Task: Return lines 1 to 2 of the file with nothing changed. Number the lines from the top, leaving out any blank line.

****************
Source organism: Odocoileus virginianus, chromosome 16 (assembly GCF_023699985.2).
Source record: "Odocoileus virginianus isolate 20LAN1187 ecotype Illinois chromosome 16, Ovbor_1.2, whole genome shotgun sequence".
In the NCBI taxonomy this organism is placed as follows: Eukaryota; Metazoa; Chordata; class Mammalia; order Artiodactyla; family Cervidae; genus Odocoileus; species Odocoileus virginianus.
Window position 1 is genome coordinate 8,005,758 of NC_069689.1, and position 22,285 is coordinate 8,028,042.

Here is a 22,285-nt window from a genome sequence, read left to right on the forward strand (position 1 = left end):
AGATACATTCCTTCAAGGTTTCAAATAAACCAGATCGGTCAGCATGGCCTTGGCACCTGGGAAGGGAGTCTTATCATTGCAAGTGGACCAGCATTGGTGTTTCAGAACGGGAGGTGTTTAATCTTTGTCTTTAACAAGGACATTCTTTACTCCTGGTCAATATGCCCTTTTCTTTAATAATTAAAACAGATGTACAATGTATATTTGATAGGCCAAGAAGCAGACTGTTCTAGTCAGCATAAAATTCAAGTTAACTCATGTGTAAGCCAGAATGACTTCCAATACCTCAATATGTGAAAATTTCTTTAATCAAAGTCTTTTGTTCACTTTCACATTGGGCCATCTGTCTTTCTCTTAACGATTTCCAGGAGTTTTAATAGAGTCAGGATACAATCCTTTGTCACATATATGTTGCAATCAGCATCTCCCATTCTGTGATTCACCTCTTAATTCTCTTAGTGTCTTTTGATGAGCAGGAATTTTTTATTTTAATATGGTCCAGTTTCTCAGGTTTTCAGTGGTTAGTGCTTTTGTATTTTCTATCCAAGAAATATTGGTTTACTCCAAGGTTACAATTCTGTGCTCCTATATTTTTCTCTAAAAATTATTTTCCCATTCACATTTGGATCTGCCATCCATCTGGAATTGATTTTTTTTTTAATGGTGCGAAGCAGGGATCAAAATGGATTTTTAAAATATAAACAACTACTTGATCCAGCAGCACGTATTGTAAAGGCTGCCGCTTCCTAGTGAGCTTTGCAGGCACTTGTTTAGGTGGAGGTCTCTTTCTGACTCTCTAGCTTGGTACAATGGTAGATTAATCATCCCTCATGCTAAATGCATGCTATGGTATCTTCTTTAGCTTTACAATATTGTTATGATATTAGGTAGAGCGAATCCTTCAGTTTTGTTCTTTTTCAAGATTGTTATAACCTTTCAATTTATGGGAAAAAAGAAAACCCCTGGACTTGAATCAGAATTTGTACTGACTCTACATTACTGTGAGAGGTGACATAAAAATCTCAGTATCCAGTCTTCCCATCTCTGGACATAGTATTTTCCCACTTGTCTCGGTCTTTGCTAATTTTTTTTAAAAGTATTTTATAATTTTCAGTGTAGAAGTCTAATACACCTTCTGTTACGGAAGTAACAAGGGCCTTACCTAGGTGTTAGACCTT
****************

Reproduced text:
Source organism: Odocoileus virginianus, chromosome 16 (assembly GCF_023699985.2).
Source record: "Odocoileus virginianus isolate 20LAN1187 ecotype Illinois chromosome 16, Ovbor_1.2, whole genome shotgun sequence".